A Narrative of Facts, Relating to a Prosecution for High Treason: Including the Address to the Jury, which the Court Refused to Hear : with Letters to the Attorney General, Lord Chief Justice Eyre, Mr. Serjeant Adair, the Honourable Thomas Erskine, and Vicary Gibbs, Esq. : and the Defence the Author Had Prepared, If He Had Been Brought to Trial (Google eBook)
Holcroft, an actor and playwright, was to be tried as a member of a London pro-Jacobin society called the Society for Constitutional Information.
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acquitted affirm asserted Attorney believe benevolence better Borough brought called cern Chief Justice coercion committed Commons conceived convince court crime Crown cusation danger death declared defence destruction draw and quarter duty Earl of Abingdon endeavour error evidence evil excite executive govern exist facts falsehood fear feel forbear Gentlemen Government Grand Jury guilty happiness heard heart High Treason honour House House of Lords hundred and sixty-two imagine indictment inflict injustice innocence inquiry insurrection intention King knew Lord lordship mankind means ment mind mischiefs mistakes moral nation never Old Bailey opinion Parliament parties peace Peers created pernicious persons present principles prison Privy Council proof prosecution prosecutors prove punishment racter recollect reform render Saint Giles sincerity society Solicitor speak suffer supposed thing Thomas Holcroft tion traitor trial true bill truth unjust vice violence virtue virtuous vote whole wish witnesses words wrong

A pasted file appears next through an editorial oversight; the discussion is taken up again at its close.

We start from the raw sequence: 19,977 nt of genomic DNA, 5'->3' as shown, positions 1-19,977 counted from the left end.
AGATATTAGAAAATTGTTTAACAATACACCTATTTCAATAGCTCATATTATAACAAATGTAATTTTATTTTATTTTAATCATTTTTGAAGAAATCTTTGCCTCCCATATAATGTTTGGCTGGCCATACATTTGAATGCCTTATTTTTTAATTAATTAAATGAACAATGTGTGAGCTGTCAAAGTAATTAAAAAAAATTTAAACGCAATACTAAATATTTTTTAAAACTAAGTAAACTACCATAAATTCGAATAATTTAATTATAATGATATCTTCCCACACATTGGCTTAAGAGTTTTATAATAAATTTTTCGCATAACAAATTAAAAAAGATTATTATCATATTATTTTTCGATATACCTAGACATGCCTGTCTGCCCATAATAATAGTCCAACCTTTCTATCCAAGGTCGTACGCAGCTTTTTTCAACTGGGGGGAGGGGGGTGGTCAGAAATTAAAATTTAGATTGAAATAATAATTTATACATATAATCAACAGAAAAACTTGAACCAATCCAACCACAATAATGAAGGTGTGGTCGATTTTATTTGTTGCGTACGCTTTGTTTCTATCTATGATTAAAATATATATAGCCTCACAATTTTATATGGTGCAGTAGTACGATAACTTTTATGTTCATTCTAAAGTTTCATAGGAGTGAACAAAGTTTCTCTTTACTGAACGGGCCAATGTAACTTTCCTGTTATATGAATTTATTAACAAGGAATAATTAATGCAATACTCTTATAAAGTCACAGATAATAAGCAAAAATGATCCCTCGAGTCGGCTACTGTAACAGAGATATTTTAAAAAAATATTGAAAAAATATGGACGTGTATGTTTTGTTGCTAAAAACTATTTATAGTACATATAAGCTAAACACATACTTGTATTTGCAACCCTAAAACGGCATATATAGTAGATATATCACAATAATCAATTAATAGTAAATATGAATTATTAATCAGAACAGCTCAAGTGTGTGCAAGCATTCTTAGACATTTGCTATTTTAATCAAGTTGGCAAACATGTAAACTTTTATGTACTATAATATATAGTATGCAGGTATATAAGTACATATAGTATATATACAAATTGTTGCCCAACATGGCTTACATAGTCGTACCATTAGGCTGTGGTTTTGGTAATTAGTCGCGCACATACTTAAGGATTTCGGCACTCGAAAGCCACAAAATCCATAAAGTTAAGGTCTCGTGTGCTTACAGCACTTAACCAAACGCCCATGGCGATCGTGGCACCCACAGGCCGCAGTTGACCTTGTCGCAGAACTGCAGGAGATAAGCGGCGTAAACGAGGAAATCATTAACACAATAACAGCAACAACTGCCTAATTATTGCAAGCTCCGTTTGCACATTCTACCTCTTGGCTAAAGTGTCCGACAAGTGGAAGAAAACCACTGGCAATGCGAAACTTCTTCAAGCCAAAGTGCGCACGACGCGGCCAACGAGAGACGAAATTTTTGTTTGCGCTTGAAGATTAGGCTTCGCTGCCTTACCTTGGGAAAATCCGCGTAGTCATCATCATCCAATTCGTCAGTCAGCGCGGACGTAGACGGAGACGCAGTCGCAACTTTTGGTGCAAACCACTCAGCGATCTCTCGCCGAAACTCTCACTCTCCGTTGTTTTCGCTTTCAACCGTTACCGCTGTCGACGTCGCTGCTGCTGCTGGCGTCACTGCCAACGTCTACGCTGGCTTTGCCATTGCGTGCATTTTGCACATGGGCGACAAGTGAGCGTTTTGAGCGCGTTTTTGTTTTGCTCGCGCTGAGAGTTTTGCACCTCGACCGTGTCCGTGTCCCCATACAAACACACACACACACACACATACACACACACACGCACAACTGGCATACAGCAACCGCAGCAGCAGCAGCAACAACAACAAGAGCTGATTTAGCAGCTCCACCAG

Page 31 - myfeif to this court, and my country, to be put upon my trial \ that, if I am a guilty man, the whole extent of my guilt may become notorious; and, if innocent, that the rectitude of my principles and conduct may be no
Page 32 - this court, and my country, that, after the misfortune of having been fufpected as an enemy to the peace and happinefs of mankind, there is nothing on earth, after which, as an individual, I more ardently
Page 214 - Bar, and conveyed to the place from *' whence he came; and from thence be *
Page 174 - and exulting in what he called " the jewel, the unique, " which was under his hammer ; need I " tell you, Gentlemen, that this elegant
Page 5 - that man is happy in proportion as he is truly informed; that his ignorance is not a fault but a
Page 35 - I do not know how many perfons there may be of the name of Thomas Holcroft; it would be rather extraordinary to
Page 164 - that the two gentlemen, who fat and voted during as long a period for the Borough of Great Grimfby, had not